Glacial Thunder: Sea Kayaking
in Prince William Sound 2001
Monday, August 13 Our first moving day. (Click here for a 623 KB gif map of the area with campsites marked.) Susie and I were up early, determined not to be the last ready to go, which is what we usually are. It was an absolutely incredible day: not a cloud in sight. How could we luck out and get this kind of weather?? Susie and I had a quick breakfast of oatmeal, and started working on the gear packing. Dealing with dry bags is a lot different than packing a backpack, although I did my best to make it as similar as possible. I labeled each bag with the general contents, and tried to organize them as I would my backpack: one bag for the stuff that goes in my lower compartment, one for the upper compartment where the tent is, one for my outer pockets and general gear. One has to be ruthless about remembering specifically where you put things: "Let's see, did I pack the polartek pullover in my clothing bag or my main pack compartment bag? Both would be logical." Susie was adamant that I make a diagram of how we practice-packed the kayak in Whittier, and I would thank her many times over. On that beach at the head of Whale Bay, it was not altogether obvious how all the bags went inside the hatches. I am sure after you have done it in your own kayak a hundred times, it is no big deal. This being the first time I had packed this boat for real, hey, I was happy to have my crude diagram. I was pleased with myself when it all went in.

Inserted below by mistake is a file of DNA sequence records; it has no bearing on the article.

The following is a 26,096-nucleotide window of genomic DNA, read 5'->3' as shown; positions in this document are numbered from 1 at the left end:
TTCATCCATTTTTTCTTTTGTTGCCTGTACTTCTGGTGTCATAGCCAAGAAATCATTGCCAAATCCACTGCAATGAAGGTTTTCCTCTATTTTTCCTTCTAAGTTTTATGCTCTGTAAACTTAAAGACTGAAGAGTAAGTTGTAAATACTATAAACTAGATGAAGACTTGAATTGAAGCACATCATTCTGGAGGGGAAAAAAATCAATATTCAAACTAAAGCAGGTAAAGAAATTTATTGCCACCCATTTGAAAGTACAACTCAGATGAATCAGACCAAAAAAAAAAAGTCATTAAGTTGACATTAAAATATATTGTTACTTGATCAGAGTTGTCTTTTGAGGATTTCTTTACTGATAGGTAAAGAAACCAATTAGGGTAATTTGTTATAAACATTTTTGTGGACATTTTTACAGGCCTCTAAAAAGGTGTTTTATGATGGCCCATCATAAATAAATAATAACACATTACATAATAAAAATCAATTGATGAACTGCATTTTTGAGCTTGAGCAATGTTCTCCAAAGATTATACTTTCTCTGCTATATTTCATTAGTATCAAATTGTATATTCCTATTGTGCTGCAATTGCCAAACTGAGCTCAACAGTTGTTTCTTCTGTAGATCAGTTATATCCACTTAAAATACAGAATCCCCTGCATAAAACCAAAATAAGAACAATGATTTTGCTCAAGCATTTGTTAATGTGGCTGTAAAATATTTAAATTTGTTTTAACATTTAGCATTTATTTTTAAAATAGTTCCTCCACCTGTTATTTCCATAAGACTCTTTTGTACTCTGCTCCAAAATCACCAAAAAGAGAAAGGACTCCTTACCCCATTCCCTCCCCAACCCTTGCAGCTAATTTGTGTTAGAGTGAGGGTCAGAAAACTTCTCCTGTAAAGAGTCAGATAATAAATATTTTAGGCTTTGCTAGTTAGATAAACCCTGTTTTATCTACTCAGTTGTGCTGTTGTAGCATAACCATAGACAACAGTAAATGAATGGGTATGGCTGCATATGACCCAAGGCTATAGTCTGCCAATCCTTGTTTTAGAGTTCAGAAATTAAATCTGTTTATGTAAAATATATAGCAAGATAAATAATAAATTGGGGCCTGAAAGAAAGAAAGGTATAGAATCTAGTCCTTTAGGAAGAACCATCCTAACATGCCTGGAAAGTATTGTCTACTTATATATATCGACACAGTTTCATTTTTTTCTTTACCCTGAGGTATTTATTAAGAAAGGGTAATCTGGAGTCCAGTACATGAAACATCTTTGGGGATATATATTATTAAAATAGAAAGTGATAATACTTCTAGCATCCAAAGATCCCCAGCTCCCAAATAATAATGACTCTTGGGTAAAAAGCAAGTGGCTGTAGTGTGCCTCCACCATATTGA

Susie and I were first in the water this morning, unusual for us, to say the least. We waited patiently for the others, who were just a couple minutes behind. I had spoken with the others yesterday, asking them to be mindful of how slow Susie and I seemed to be, and to not leave us too far behind in their wakes. As it turned out, it was never an issue. Maybe the adjustments that she and I had made in the kayaks were the critical difference, or that I finally found my stroke, but for the rest of the day (and trip) we seemed to be able to keep up. Maybe it was the others making us feel better, who knows. Our route of the day was pretty straightforward: head around the headlands of Claw Peak, that separate Whale Bay from Humpback Cove. T&D really wanted to get back to the latter, and as we paddled around into the mouth of the cove, I could see why: on this perfectly blue sky day, the view of the glacially surrounded peaks and lovely, calm water was simply magnificent. We all stopped and took lots of photos, always mindful of the Alaskan weather to turn sour in a heartbeat. We all stopped and rested after about an hour of paddling, delighting in the clear sky and drop dead scenery. Our group picked up steam again, and it was not 45 minutes more that we were trying to figure out how to beach our boats at the bottom of the cove. The coastal navigational charts show a lot of hazards at the bottom of the cove: we arrived at low tide, and could see that the hazards were not rocks, but just lots of flat, grassy covered areas. Apparently, these plants thrive being flooded with salt water twice daily, and it makes for an interesting area. Since it was after noon, we pulled up our kayaks, after deciding that the first landing spot would be flooded soon, and moved them around a micro-cove and got closer to the camping areas, of which there were not many. We ate lunch, and decided that we needed to unpack, find some dry places to camp, and enjoy the afternoon. Tim, of course, was interested in thinning the silver salmon population, and of course, we were supportive of his endeavors.